Liverpool School of Tropical Medicine hosted a panel discussion on colonial legacies and restorative action as part of Black History Month.
A panel of historians, academics and researchers led the event ‘Understanding Colonial Legacies and Exploring Restorative Action’, delivering a series of talks on Liverpool and LSTM’s colonial legacies and addressing historic and contemporary racial inequities within higher education, global medicine and wider society.
The panel comprised Professor Stephen Small, Professor Jason Arday, who led the independent review into race equity at LSTM, Dr Ama Biney, Dr Lioba Hirsch and Laurence Westgaph.
Samia Benbrih, LSTM’s Equity, Diversity and Inclusion Manager (ED&I) and host of the event, said: “Black History Month is a critical moment of reflection and celebration marking the invaluable contributions of Black people to UK society. As LSTM’s Equity, Diversity and Inclusion Manager I was proud to host this panel event which offered a platform for renowned experts to discuss issues of such significance to LSTM’s staff, students and the communities we serve both in the UK and globally.
“Whilst the panel event was focused on examining colonial legacies and restorative action, including LSTM’s origins, in keeping with the theme of BHM UK 2023 – Celebrating Our Sisters – I was especially pleased to host Dr Lioba Hirsch and Dr Ama Biney whose research in the fields of global health and West Africa are vitally important.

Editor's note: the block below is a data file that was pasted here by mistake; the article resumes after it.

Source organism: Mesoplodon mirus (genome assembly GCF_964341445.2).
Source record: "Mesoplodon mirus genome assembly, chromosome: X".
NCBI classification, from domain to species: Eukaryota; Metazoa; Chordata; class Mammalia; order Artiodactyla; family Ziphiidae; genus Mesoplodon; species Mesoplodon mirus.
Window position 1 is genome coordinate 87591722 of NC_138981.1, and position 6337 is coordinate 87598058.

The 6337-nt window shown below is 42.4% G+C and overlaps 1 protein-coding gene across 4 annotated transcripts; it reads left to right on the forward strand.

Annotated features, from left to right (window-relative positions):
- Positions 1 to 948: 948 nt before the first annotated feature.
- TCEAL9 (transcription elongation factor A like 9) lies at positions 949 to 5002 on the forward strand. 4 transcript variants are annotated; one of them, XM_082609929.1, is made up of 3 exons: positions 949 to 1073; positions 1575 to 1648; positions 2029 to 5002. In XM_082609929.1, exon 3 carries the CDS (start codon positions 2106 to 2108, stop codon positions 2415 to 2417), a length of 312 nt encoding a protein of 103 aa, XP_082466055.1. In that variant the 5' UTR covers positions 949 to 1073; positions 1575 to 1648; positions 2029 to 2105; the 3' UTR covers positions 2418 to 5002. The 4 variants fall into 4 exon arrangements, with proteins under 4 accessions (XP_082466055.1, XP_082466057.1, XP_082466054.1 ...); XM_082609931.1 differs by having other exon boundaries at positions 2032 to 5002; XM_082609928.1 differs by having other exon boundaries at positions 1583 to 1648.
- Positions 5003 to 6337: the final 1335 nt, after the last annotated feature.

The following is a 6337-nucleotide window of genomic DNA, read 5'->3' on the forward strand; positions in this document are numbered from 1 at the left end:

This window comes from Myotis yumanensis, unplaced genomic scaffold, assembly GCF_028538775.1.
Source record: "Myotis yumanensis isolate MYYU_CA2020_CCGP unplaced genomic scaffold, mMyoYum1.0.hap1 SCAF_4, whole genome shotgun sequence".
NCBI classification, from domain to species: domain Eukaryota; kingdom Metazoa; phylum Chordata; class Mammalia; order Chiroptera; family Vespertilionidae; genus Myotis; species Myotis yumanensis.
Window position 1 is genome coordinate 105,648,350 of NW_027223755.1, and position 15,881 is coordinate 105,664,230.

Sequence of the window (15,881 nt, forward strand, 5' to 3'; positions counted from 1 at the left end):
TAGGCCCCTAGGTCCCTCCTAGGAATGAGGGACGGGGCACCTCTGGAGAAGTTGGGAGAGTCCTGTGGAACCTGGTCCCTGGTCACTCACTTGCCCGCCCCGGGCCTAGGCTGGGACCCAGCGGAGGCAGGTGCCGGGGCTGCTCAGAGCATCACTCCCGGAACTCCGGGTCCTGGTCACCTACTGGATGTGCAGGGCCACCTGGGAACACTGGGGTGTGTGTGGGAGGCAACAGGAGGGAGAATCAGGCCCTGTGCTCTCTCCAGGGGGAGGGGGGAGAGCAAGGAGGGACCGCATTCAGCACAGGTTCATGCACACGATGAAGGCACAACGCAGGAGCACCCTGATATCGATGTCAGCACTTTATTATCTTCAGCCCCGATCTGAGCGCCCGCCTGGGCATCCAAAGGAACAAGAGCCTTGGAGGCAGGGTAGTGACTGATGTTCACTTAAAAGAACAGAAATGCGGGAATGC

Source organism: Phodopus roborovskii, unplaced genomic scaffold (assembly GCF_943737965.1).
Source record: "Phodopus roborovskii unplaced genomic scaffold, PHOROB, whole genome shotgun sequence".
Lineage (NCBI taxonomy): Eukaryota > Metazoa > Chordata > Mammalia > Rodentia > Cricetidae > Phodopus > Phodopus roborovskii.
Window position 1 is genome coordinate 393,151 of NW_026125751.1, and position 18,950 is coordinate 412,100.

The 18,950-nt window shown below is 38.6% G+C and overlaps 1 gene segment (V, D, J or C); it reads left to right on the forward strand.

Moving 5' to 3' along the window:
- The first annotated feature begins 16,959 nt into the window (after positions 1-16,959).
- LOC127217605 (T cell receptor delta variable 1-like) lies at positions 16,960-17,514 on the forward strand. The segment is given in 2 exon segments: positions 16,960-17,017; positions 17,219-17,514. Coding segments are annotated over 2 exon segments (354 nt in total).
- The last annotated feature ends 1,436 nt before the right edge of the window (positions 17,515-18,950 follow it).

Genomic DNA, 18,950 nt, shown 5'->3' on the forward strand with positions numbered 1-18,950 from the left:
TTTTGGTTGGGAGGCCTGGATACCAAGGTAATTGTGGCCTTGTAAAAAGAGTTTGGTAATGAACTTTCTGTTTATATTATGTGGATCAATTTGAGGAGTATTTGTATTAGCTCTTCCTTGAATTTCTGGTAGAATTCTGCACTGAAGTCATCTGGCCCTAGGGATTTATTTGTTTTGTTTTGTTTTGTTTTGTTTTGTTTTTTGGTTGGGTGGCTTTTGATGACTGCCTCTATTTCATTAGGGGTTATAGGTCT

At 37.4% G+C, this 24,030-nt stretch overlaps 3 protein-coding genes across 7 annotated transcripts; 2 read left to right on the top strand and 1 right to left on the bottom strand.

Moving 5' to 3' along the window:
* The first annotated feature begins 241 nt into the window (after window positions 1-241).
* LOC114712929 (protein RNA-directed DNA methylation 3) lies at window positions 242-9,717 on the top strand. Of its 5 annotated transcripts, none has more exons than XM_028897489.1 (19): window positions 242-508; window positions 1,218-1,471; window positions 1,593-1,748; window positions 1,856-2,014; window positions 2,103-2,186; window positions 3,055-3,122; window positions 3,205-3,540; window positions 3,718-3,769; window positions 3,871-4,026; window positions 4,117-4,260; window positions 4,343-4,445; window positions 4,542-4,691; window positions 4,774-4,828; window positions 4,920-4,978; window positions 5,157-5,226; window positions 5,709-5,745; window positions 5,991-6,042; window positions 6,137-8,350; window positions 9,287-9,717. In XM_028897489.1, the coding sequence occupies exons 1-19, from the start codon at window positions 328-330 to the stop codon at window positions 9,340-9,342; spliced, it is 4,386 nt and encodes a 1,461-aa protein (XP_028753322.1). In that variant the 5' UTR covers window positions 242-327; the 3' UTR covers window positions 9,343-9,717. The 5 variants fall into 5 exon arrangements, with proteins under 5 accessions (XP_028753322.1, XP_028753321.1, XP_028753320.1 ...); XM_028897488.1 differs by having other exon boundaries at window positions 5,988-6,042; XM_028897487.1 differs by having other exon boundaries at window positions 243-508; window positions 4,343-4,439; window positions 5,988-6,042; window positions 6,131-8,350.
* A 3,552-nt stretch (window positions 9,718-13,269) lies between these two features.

“It’s been a pleasure to work in partnership with the University of Liverpool Faculty of Health and Life Sciences on this who, later in the month, will host an event at the Tung Auditorium on the ‘Bio-Ethics of Being Black in Science and Medicine’. This event will spotlight the experience of Henrietta Lacks and exploring how long-standing racial disparities can be reformed”.
Professor Hilary Ranson, Dean of Research Culture and Integrity at LSTM, who welcomed attendees to the event and introduced the panel, said: “As an institution at the beginning of our journey examining our history and heritage, intending to address this in a meaningful way, we were delighted to host this panel event and hear from experts in colonial legacies and restorative justice. These honest and challenging discussions are a critical part of our commitment to becoming a racially conscious organisation.
“I am extremely grateful to our ED&I Manager, Samia Benbrih, and Race Equity Project Manager, Lucy Tomlinson, for all the work they have put into this event and their continued work in supporting LSTM to be actively anti-racist in all that we do.”
The event, hosted at LSTM’s Pembroke House on Thursday, was sold out with 120 guests in attendance in-person and streamed to a wider audience online.
Panellists shared their insights in response to questions from the host before fielding questions from the audience. The event received positive feedback from attendees, praising the scholarly, illuminating contributions and its potential to have a positive impact for LSTM and in its engagement with local communities.
Forthcoming events for Black History Month include a performance and debate ‘Bioethics of Being Black in Science and Medicine’, hosted by the Faculty of Health and Life Sciences at the University of Liverpool and LSTM on October 12.